Located 30 miles northeast of downtown Austin, Georgetown Independent School District is a historically successful district serving roughly 11,000 students. In 2015, Georgetown district and campus leaders saw the Raising Blended Learners initiative as an opportunity to proactively address a growing trend of low student academic growth and readiness for advanced math coursework.
“Ultimately, it’s about making sure that as a campus, our focus is on serving the whole child. If we’re truly committed to serving the whole child, then we have to have blended learning. We have to have personalization.” – Brian Dawson, Principal at Tippet Middle School
Despite a 97% graduation rate, district and campus leaders identified the need to address stagnant student growth represented in state accountability scores and internal curriculum-based assessments, in particular in secondary math. Recognizing low levels of student motivation and interest in math, as well, the Georgetown team leveraged student-centered blended learning to redesign the student’s experience in math.
The district’s blended learning strategy is guided by the Georgetown Learner Profile, a vision of student characteristics that foster success in college and the workplace. With the goal of academic and career excellence, the Learner Profile presents a commitment to providing learning environments that produce students who:
In year one, Tippit Middle School launched a highly-personalized station rotation blended learning model in all three of their 6th grade math classrooms. In year 2, they expanded their pilot to include 7th and 8th grade teachers and added components of an individual rotation. This blended learning model supported the transition from primarily teacher-led, whole-group instruction to increased opportunities for targeted small-group instruction, personalized student pathways, and collaborative activities.
Math pilot teachers utilize multiple data sources including a nationally-normed interim assessment tool, which provides standards-level data and daily learning results to inform small group instruction needs and student pathways. Pilot teachers recognized the need to break the learning standards into smaller subskills and objectives to pinpoint the specific areas where understanding was breaking down. As part of the Tippit blended learning pilot, teachers and students work to close learning gaps through student progress ownership including increased transparency in learning data and student-facing progress monitoring tools. In addition, teachers use agency strategies to provide students flexibility in the pace and path of their learning.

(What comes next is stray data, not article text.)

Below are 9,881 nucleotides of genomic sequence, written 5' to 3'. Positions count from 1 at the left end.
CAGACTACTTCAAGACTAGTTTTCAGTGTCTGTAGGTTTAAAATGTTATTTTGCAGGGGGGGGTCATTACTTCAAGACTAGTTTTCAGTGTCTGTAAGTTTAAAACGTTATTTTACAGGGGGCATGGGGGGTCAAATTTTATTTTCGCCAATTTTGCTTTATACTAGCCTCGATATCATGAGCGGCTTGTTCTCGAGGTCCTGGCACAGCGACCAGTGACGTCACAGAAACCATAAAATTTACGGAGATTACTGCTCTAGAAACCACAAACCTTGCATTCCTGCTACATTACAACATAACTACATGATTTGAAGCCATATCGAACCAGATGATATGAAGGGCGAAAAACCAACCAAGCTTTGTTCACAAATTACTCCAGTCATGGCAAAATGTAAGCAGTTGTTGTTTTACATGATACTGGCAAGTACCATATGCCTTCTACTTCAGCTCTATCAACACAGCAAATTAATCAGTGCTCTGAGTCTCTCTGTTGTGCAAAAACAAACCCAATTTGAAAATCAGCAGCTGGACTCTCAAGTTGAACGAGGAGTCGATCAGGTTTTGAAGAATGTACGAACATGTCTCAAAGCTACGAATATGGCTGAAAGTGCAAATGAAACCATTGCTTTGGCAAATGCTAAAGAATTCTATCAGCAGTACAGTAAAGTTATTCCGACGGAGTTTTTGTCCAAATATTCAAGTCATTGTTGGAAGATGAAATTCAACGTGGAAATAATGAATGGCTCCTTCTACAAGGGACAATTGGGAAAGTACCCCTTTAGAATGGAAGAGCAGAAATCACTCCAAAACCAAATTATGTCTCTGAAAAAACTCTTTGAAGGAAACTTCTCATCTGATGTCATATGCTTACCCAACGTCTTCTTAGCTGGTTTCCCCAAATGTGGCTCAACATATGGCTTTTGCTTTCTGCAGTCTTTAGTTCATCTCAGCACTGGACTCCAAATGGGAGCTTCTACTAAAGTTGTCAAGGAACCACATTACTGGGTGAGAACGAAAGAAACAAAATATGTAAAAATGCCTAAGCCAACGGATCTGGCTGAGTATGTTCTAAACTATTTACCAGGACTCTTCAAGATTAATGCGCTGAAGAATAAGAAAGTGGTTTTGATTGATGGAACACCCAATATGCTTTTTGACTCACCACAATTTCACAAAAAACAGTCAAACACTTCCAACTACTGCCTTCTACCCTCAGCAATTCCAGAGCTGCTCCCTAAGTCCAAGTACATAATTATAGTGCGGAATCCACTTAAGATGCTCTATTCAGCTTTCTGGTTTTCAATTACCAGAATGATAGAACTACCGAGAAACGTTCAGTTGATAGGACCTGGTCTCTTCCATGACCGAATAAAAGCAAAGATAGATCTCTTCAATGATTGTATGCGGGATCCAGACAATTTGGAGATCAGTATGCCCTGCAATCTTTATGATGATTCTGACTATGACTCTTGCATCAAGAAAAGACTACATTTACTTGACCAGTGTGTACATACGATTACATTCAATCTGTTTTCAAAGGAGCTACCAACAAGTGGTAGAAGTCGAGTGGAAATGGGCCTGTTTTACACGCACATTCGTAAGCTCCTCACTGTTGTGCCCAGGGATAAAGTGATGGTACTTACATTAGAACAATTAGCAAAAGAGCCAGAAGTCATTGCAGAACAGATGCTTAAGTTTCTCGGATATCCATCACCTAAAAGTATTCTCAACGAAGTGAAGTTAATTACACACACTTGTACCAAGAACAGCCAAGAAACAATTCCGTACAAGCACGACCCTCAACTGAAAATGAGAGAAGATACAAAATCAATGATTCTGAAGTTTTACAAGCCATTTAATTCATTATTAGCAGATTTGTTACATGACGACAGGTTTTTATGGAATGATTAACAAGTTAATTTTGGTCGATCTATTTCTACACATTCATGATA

Flexible Instructional Grouping
Clarity of Learning/Data Transparency
Design pillars are used among all Raising Blended Learners sites to identify the essential design elements upon which each site’s student experience is based. The Georgetown Student Experience Design Pillars are: Flexible Instructional Groupings, Clarity of Learning/Data Transparency, Student Agency, Data-Driven Instruction, and Deeper Learning.
Flexible Instructional Grouping refers to utilizing a variety of instructional groupings (small group, whole group, partner, 1:1) to maximize student performance. Grouping arrangements are made in response to individual student data indicating the appropriate instructional level and pace.
Clarity of Learning/Data Transparency ensures learning data is transparent and accessible to students and teachers through the use of student-facing progress monitoring tools and efforts to connect the daily learning tasks of students with short- and long-term goals.
Student Agency/Ownership refers to the level of control, autonomy, and power that a student experiences in an educational situation. Student ownership can manifest in the choice of learning environment, approach, and/or pace.
Data-Driven Instruction is a systematic approach to assessing, analyzing and acting that gives both students and teachers an understanding of where students are and what they need most. This method supports flexible, personalized instruction that uses data to develop purposeful progression for students.
The final design pillar, Deeper Learning, was added in year two based on a recognition of the need to design and facilitate learning experiences which demand an appropriate level of cognitive engagement that leads to a high level of learning for all students.